Psychosocial Mechanisms Underlying Older Black Men's Health.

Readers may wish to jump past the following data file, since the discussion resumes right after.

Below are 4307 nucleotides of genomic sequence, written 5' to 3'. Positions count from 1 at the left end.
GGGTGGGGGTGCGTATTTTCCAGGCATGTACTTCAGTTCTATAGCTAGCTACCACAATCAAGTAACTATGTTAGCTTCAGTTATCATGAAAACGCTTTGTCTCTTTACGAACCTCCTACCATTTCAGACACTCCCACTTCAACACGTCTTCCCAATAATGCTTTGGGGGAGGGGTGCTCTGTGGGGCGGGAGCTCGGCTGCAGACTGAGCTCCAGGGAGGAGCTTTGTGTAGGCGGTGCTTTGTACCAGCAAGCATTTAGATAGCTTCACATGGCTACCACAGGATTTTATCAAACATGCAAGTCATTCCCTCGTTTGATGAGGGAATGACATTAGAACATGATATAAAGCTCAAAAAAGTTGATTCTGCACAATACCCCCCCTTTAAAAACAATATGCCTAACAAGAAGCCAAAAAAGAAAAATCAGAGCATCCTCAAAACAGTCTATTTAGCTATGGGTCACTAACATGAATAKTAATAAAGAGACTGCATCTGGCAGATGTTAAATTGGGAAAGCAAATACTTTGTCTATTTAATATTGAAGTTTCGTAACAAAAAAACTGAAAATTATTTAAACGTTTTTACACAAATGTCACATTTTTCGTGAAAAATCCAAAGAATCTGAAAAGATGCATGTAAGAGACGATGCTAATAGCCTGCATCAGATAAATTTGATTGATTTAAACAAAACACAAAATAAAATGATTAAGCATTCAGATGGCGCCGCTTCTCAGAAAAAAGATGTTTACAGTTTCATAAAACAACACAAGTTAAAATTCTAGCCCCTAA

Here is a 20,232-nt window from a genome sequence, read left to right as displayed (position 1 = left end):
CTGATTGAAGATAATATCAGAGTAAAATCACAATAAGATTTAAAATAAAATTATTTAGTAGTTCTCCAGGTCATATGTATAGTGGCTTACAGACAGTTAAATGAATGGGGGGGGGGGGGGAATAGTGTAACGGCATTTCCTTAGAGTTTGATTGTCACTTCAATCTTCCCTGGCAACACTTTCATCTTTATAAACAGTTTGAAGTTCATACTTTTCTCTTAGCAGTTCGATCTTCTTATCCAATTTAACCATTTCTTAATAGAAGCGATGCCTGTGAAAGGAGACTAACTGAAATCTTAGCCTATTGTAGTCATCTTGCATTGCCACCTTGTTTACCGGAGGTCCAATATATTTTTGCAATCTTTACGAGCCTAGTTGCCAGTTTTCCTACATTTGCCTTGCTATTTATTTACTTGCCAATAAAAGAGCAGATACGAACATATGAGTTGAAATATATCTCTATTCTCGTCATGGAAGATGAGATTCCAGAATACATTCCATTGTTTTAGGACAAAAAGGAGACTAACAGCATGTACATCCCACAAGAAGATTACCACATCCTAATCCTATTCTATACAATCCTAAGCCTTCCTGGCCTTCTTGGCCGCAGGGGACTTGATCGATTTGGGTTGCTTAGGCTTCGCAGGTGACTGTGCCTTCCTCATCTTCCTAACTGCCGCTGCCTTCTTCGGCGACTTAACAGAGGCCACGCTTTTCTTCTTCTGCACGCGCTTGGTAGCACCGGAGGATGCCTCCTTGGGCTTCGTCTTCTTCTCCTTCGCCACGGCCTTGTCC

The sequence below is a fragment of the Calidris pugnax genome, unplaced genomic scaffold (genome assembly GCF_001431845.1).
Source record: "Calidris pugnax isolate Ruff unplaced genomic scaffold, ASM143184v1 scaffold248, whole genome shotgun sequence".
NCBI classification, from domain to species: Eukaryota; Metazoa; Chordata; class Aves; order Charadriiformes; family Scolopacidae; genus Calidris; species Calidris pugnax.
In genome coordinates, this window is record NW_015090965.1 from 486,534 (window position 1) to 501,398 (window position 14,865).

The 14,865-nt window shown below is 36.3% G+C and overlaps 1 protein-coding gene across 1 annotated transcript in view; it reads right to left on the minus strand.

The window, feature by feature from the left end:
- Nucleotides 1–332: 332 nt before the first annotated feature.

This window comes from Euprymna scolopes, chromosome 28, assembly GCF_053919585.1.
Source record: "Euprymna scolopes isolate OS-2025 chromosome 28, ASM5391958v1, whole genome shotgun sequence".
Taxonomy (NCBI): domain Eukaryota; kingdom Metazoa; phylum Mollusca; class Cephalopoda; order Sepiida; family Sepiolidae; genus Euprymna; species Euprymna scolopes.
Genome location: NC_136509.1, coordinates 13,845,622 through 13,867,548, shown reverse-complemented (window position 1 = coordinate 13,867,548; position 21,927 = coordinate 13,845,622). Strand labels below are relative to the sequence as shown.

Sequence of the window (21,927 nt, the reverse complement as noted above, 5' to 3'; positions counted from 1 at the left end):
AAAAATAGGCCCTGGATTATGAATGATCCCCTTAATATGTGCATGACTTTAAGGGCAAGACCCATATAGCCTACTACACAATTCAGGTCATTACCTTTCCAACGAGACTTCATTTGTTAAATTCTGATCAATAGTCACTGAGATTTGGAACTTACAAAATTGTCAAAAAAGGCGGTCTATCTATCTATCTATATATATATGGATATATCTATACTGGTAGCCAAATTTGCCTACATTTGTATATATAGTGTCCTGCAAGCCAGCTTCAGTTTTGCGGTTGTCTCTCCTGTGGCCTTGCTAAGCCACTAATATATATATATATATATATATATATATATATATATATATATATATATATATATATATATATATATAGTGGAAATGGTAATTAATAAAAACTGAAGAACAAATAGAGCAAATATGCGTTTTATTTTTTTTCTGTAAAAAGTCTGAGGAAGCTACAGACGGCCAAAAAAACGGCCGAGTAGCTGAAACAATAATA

Objectives:To evaluate the psychosocial mechanisms underlying older Black men's self-rated health, we examined: (a) the individual, cumulative, and collective effects of stressors on health; (b) the direct effects of psychosocial resources on health; and (c) the stress-moderating effects of psychosocial resources. Method:This study is based on a nationally representative sample of Black men aged 51-81 (N = 593) in the Health and Retirement Study (HRS). Ordinary least squares (OLS) regression models of the psychosocial determinants of self-rated health draw on data from the HRS 2010 and 2012 Core datasets and Psychosocial Modules. Results:Each of the six measures of stressors as well as a cumulative measure of stressors are predictive of worse self-rated health. However, when considered collectively, only two stressors (chronic strains and traumatic events) have statistically significant effects. Furthermore, two of the five psychosocial resources examined (mastery and optimism) have statistically significant protective effects, and prayer moderates the harmful effects of traumatic events on self-rated health. Discussion:Conventional measures of stressors and coping resources-originally developed to account for variance in health outcomes among predominantly white samples-may not capture psychosocial factors most salient for older Black men's health. Future research should incorporate psychosocial measures that reflect their unique experiences.
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